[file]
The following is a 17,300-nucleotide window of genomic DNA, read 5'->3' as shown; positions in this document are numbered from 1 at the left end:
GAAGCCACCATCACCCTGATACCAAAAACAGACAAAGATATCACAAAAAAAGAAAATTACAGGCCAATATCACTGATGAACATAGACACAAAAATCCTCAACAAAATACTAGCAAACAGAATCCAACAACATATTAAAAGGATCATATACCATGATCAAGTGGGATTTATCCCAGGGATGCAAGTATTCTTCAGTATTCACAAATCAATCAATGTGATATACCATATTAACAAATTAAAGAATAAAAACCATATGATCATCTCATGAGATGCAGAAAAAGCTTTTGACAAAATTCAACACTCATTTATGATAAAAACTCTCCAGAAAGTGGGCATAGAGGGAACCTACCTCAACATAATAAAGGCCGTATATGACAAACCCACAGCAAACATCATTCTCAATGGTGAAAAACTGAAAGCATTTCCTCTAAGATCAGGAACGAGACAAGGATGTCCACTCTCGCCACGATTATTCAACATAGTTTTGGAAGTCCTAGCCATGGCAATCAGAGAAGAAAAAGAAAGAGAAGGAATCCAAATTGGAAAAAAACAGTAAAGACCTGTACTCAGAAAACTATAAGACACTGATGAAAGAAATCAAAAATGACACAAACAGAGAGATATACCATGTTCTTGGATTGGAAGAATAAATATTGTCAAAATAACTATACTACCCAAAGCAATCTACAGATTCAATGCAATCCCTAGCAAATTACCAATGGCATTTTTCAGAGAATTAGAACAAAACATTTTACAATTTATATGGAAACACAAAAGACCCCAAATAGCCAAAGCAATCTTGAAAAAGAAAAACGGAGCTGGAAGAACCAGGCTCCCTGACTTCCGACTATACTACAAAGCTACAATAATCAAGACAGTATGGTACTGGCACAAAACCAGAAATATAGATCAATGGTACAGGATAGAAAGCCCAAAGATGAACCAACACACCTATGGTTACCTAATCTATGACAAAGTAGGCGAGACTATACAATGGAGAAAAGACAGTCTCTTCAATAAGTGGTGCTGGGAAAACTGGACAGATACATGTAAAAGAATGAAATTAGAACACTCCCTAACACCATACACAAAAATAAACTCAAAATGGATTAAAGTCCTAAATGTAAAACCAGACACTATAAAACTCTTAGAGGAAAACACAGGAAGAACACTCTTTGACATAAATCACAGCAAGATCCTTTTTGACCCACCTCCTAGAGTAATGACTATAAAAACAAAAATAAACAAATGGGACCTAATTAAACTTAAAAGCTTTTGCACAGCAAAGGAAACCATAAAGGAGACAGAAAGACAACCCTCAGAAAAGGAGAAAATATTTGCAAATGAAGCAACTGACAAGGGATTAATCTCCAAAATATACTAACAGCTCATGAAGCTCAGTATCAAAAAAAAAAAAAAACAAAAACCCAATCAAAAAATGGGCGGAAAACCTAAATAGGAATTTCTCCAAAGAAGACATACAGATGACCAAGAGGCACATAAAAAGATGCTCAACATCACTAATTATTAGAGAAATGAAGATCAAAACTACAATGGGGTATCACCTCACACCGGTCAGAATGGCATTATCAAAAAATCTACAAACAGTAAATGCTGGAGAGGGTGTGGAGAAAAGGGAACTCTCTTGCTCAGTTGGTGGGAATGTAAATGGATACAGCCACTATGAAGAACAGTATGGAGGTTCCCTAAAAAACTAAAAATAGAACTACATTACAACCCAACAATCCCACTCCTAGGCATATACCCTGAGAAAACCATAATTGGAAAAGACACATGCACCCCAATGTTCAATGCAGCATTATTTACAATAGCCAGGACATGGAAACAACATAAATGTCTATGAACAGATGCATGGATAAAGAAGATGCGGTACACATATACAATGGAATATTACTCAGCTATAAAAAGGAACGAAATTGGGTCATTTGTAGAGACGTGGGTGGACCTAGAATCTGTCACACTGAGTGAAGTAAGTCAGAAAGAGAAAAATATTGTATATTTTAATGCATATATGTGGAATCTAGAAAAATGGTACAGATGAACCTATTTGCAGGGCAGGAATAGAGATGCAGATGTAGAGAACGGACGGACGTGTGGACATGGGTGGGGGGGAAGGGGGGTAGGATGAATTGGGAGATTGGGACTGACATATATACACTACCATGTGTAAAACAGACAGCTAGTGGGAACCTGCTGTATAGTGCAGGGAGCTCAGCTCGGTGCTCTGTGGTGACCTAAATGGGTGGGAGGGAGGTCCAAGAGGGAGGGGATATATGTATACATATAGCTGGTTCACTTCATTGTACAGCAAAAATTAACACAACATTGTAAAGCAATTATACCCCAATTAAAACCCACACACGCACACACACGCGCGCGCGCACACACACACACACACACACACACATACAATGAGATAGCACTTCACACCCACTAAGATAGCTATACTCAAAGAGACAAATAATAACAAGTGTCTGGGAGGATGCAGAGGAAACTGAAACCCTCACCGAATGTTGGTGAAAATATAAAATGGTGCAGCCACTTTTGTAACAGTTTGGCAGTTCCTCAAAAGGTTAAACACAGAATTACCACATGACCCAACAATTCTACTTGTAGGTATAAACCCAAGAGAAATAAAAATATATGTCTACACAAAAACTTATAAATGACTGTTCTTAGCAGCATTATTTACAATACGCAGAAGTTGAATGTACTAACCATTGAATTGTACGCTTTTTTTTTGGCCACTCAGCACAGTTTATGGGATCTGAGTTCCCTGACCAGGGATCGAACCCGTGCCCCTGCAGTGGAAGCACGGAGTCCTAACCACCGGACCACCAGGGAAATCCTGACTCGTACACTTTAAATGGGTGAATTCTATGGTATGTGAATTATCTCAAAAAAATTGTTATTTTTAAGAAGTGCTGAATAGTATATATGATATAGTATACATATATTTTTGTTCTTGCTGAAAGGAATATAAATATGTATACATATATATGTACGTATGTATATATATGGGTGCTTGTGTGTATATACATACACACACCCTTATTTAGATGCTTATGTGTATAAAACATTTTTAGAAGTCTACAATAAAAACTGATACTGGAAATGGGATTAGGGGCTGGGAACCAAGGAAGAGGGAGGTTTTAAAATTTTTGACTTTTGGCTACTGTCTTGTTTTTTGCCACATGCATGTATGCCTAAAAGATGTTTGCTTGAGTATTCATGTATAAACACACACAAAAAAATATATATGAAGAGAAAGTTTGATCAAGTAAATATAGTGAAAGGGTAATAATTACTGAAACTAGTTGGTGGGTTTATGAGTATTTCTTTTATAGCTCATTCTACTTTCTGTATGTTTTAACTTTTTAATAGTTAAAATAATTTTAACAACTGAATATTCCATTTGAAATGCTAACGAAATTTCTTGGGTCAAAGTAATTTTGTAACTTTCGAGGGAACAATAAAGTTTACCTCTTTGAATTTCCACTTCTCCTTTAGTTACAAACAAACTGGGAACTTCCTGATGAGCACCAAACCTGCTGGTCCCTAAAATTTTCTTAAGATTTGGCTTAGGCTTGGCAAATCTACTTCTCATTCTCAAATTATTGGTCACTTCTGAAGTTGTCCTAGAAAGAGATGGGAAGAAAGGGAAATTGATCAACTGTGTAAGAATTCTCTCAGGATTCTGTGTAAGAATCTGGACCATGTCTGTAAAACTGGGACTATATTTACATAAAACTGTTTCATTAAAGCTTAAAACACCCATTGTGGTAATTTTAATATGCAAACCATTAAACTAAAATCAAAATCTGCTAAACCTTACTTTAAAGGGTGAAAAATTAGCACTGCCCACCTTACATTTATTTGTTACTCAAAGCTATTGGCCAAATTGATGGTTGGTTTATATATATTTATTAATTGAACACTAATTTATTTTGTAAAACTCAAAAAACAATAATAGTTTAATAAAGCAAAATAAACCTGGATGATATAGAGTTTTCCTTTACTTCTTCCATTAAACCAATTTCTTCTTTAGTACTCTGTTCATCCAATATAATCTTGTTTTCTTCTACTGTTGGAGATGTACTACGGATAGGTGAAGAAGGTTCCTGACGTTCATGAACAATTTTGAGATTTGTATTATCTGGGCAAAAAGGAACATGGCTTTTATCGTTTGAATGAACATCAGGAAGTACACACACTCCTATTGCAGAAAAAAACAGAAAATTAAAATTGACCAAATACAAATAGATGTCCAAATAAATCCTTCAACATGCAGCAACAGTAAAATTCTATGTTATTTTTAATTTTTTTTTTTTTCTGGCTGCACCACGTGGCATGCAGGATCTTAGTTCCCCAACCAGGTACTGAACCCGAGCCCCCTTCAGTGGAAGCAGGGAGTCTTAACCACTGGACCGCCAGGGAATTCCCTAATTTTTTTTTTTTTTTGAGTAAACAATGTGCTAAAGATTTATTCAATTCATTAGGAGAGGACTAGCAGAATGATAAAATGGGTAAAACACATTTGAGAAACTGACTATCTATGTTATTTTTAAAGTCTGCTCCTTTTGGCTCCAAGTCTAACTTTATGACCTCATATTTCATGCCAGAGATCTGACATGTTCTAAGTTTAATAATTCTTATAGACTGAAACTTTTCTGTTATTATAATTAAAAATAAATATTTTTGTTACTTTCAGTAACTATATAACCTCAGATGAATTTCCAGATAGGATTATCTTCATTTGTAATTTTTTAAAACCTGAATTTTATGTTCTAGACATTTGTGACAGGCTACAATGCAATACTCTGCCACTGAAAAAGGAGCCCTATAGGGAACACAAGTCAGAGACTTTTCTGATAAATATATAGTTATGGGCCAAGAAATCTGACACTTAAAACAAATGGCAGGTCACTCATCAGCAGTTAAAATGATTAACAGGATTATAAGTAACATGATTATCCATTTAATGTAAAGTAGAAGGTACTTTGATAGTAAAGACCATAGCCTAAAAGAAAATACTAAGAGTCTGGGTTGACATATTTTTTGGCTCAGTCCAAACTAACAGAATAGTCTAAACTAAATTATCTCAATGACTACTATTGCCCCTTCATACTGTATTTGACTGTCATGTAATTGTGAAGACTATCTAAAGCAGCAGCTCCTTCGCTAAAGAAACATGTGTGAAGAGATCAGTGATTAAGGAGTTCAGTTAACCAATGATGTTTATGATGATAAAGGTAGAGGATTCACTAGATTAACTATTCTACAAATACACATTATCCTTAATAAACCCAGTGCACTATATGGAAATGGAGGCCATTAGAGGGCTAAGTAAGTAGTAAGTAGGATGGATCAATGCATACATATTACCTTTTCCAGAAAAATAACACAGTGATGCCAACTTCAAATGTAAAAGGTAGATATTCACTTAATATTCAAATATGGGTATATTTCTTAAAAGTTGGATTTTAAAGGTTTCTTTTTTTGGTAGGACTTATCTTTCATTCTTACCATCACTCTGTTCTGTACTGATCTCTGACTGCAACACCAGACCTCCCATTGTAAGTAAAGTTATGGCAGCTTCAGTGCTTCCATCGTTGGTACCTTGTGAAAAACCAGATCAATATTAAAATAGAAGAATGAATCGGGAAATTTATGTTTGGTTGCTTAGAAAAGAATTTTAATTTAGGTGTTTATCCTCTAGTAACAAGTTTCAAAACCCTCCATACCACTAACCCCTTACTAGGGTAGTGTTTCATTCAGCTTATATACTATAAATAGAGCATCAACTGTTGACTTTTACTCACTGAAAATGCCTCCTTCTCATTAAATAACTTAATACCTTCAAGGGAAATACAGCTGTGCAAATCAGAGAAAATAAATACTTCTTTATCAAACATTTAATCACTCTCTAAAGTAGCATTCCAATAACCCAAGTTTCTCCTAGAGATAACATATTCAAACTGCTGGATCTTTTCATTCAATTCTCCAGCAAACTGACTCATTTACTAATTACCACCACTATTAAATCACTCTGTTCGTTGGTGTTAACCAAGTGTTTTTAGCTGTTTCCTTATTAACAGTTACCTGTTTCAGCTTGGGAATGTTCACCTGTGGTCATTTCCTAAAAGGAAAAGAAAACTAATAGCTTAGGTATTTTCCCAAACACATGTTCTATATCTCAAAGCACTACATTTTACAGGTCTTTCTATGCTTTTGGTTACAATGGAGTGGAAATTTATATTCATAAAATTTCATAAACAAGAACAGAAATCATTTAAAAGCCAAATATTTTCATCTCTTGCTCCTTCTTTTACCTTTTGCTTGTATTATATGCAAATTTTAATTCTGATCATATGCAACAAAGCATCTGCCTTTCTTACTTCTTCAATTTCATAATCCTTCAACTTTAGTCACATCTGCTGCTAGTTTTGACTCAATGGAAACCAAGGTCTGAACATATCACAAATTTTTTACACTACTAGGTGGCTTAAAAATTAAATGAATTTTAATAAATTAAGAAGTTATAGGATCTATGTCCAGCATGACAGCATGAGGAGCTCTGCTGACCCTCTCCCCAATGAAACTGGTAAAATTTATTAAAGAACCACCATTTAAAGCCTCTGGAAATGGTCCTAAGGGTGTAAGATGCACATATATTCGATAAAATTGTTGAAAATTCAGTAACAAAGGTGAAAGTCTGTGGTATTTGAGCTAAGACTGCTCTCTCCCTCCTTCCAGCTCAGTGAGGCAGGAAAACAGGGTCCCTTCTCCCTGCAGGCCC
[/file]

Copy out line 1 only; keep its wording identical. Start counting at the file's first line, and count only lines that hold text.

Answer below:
The following is a 17,300-nucleotide window of genomic DNA, read 5'->3' as shown; positions in this document are numbered from 1 at the left end: